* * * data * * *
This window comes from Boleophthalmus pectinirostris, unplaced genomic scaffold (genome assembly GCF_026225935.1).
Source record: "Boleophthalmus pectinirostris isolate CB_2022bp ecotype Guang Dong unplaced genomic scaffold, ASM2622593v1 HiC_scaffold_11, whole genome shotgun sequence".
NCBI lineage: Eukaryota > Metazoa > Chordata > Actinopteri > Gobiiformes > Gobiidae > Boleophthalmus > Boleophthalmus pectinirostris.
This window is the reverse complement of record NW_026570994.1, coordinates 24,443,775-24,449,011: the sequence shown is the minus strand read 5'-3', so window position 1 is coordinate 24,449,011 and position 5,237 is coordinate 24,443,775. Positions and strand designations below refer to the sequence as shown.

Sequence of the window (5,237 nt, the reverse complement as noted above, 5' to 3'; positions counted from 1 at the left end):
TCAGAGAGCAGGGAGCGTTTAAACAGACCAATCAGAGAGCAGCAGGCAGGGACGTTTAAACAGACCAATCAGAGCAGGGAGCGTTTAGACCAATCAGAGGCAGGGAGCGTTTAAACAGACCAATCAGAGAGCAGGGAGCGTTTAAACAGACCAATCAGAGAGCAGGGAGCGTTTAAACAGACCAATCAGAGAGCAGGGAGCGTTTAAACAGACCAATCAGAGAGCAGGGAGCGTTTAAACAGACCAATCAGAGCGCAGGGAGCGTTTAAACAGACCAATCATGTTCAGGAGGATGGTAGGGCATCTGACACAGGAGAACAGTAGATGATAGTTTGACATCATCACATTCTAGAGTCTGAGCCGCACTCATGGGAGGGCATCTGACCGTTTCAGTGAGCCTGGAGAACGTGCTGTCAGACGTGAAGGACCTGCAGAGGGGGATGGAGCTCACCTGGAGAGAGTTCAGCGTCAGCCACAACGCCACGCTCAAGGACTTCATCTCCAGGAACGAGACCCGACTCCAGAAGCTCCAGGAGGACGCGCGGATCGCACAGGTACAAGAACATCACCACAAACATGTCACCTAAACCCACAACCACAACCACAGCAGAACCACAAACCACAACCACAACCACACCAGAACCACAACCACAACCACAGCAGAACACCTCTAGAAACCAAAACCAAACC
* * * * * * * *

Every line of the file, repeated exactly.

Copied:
This window comes from Boleophthalmus pectinirostris, unplaced genomic scaffold (genome assembly GCF_026225935.1).
Source record: "Boleophthalmus pectinirostris isolate CB_2022bp ecotype Guang Dong unplaced genomic scaffold, ASM2622593v1 HiC_scaffold_11, whole genome shotgun sequence".
NCBI lineage: Eukaryota > Metazoa > Chordata > Actinopteri > Gobiiformes > Gobiidae > Boleophthalmus > Boleophthalmus pectinirostris.
This window is the reverse complement of record NW_026570994.1, coordinates 24,443,775-24,449,011: the sequence shown is the minus strand read 5'-3', so window position 1 is coordinate 24,449,011 and position 5,237 is coordinate 24,443,775. Positions and strand designations below refer to the sequence as shown.

Sequence of the window (5,237 nt, the reverse complement as noted above, 5' to 3'; positions counted from 1 at the left end):
TCAGAGAGCAGGGAGCGTTTAAACAGACCAATCAGAGAGCAGCAGGCAGGGACGTTTAAACAGACCAATCAGAGCAGGGAGCGTTTAGACCAATCAGAGGCAGGGAGCGTTTAAACAGACCAATCAGAGAGCAGGGAGCGTTTAAACAGACCAATCAGAGAGCAGGGAGCGTTTAAACAGACCAATCAGAGAGCAGGGAGCGTTTAAACAGACCAATCAGAGAGCAGGGAGCGTTTAAACAGACCAATCAGAGCGCAGGGAGCGTTTAAACAGACCAATCATGTTCAGGAGGATGGTAGGGCATCTGACACAGGAGAACAGTAGATGATAGTTTGACATCATCACATTCTAGAGTCTGAGCCGCACTCATGGGAGGGCATCTGACCGTTTCAGTGAGCCTGGAGAACGTGCTGTCAGACGTGAAGGACCTGCAGAGGGGGATGGAGCTCACCTGGAGAGAGTTCAGCGTCAGCCACAACGCCACGCTCAAGGACTTCATCTCCAGGAACGAGACCCGACTCCAGAAGCTCCAGGAGGACGCGCGGATCGCACAGGTACAAGAACATCACCACAAACATGTCACCTAAACCCACAACCACAACCACAGCAGAACCACAAACCACAACCACAACCACACCAGAACCACAACCACAACCACAGCAGAACACCTCTAGAAACCAAAACCAAACC